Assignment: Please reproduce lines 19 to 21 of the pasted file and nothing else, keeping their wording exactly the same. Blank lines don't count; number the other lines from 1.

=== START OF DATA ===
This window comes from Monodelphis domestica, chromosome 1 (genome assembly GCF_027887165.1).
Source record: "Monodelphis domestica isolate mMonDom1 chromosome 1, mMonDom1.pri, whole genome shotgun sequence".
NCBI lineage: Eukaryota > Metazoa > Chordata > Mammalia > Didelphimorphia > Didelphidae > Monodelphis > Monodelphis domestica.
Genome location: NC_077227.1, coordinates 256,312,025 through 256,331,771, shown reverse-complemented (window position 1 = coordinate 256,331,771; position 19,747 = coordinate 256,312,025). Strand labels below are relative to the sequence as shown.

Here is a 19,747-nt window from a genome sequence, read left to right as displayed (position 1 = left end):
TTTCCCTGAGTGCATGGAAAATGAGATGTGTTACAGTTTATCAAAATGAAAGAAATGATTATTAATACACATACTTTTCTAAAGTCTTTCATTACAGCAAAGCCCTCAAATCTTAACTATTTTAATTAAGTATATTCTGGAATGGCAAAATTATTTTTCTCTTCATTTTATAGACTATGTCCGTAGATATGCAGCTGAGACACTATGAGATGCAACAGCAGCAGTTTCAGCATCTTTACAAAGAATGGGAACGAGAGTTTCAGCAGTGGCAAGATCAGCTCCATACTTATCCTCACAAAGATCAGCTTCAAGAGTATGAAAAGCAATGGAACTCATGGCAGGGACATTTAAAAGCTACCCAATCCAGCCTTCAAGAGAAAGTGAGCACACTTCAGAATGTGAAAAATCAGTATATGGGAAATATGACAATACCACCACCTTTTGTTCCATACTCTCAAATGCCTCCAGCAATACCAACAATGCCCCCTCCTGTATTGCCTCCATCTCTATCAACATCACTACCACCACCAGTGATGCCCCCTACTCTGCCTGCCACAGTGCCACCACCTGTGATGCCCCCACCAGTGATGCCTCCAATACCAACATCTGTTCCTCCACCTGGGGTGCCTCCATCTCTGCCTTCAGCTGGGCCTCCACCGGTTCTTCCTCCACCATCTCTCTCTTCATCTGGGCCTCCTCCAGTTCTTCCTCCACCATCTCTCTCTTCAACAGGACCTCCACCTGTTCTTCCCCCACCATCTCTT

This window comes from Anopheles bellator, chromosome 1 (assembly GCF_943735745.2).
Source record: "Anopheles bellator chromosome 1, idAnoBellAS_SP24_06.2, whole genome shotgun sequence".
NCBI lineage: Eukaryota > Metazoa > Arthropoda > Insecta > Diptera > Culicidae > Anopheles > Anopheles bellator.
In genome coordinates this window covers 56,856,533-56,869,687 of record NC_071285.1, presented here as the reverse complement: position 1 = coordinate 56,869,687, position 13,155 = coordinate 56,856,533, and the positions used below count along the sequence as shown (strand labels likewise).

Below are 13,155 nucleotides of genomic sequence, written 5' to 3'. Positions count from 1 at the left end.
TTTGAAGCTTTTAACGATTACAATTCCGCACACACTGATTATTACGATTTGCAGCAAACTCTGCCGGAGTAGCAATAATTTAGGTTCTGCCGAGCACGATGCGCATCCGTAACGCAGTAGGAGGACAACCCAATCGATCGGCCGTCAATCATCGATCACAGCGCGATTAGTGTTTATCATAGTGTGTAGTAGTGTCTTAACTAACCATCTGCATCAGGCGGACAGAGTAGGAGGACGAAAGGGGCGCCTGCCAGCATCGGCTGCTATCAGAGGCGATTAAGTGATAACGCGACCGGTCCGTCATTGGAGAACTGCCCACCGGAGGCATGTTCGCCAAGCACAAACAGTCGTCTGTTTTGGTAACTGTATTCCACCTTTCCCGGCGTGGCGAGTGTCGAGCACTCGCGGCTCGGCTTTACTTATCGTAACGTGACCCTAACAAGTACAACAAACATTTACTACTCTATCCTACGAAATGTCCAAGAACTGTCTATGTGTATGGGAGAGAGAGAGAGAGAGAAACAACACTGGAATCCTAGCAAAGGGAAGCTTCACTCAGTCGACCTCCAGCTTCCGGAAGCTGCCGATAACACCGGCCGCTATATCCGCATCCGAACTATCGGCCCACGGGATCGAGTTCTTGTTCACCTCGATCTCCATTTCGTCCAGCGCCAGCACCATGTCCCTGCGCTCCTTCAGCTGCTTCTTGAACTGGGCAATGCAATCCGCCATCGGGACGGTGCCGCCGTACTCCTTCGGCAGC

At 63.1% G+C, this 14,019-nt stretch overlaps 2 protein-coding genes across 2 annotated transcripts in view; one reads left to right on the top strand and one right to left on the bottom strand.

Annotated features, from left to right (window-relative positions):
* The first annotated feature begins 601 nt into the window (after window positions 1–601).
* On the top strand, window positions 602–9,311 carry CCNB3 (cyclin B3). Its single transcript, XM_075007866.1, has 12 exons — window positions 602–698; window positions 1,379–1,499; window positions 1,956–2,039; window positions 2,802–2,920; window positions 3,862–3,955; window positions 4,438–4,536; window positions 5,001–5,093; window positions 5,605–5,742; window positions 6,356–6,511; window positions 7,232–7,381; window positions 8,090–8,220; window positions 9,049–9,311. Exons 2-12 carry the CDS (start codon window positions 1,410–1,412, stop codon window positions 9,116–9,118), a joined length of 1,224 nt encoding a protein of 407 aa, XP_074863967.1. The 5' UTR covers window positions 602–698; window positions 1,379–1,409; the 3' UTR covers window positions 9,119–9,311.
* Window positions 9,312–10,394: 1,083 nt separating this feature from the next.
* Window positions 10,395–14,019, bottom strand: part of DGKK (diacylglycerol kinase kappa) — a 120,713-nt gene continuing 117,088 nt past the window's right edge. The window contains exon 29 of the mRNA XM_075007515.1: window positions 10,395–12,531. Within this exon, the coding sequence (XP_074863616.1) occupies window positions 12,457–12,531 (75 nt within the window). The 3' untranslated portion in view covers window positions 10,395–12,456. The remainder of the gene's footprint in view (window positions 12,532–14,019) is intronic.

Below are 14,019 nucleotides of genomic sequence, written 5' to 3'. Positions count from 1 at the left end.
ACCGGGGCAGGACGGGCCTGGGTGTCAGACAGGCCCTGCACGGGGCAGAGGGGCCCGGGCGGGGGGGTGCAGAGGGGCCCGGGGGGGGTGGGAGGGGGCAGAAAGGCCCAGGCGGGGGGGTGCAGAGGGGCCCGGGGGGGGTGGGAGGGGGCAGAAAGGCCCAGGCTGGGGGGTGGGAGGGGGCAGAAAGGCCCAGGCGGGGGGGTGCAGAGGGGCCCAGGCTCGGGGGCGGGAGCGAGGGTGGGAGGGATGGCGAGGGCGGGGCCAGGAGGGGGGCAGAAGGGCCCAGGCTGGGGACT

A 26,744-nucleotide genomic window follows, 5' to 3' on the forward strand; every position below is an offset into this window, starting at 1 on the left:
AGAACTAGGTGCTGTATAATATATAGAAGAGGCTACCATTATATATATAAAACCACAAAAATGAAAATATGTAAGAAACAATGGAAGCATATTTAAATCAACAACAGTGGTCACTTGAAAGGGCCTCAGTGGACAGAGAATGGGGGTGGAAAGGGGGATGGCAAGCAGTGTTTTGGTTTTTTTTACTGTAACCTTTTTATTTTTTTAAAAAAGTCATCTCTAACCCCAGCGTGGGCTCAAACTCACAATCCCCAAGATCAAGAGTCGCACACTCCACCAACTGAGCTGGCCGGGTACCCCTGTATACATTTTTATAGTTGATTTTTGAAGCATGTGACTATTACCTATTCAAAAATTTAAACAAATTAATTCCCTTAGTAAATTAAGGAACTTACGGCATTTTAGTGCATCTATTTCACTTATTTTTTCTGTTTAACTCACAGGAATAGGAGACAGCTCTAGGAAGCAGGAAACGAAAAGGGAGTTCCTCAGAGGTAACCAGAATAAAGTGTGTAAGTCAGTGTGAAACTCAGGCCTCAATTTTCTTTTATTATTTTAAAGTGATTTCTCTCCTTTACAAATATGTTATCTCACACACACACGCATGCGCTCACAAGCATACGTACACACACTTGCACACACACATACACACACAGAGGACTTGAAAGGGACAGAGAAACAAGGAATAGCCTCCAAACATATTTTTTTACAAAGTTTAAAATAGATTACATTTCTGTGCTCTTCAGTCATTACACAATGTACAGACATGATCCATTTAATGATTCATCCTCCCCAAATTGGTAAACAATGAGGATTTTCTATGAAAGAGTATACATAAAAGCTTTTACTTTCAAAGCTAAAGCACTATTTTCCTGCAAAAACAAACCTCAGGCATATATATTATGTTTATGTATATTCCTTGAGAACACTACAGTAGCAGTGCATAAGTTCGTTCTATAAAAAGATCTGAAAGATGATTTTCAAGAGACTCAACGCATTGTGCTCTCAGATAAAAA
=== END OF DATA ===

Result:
Below are 14,019 nucleotides of genomic sequence, written 5' to 3'. Positions count from 1 at the left end.
ACCGGGGCAGGACGGGCCTGGGTGTCAGACAGGCCCTGCACGGGGCAGAGGGGCCCGGGCGGGGGGGTGCAGAGGGGCCCGGGGGGGGTGGGAGGGGGCAGAAAGGCCCAGGCGGGGGGGTGCAGAGGGGCCCGGGGGGGGTGGGAGGGGGCAGAAAGGCCCAGGCTGGGGGGTGGGAGGGGGCAGAAAGGCCCAGGCGGGGGGGTGCAGAGGGGCCCAGGCTCGGGGGCGGGAGCGAGGGTGGGAGGGATGGCGAGGGCGGGGCCAGGAGGGGGGCAGAAGGGCCCAGGCTGGGGACT

A 26,744-nucleotide genomic window follows, 5' to 3' on the forward strand; every position below is an offset into this window, starting at 1 on the left: